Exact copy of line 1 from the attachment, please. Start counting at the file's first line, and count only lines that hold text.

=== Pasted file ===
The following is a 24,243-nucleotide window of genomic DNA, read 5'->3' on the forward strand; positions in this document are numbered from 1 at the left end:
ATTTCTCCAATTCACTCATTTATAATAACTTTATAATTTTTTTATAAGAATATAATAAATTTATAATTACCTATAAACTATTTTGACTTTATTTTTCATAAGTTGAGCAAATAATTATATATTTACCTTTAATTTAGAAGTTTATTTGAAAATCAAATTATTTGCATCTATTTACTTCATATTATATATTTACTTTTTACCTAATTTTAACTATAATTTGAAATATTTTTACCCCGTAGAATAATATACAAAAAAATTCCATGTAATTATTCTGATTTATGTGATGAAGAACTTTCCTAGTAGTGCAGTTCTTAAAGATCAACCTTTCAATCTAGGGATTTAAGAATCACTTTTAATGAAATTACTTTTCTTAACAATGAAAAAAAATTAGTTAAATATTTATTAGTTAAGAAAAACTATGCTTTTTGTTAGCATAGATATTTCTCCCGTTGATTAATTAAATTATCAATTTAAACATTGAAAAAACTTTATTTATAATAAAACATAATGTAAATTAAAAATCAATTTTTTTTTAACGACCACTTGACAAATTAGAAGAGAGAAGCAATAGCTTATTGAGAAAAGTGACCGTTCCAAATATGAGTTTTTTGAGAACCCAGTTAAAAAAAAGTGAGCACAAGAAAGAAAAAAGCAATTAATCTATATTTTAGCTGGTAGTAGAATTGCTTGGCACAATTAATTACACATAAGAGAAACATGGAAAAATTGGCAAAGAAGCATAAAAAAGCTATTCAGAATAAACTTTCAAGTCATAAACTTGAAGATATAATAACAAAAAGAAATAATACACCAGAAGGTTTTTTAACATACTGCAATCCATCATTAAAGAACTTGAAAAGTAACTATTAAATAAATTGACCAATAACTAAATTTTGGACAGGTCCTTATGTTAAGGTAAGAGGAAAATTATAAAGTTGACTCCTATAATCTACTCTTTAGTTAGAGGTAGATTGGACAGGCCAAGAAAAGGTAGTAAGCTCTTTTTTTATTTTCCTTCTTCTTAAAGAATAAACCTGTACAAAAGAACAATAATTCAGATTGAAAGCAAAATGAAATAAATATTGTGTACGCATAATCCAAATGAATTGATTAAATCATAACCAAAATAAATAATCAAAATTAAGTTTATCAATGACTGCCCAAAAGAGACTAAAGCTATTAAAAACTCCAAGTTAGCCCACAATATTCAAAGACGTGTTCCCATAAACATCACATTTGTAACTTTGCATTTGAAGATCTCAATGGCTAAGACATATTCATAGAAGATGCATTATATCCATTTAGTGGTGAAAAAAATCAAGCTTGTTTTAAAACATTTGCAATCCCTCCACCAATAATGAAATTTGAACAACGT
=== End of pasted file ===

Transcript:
The following is a 24,243-nucleotide window of genomic DNA, read 5'->3' on the forward strand; positions in this document are numbered from 1 at the left end: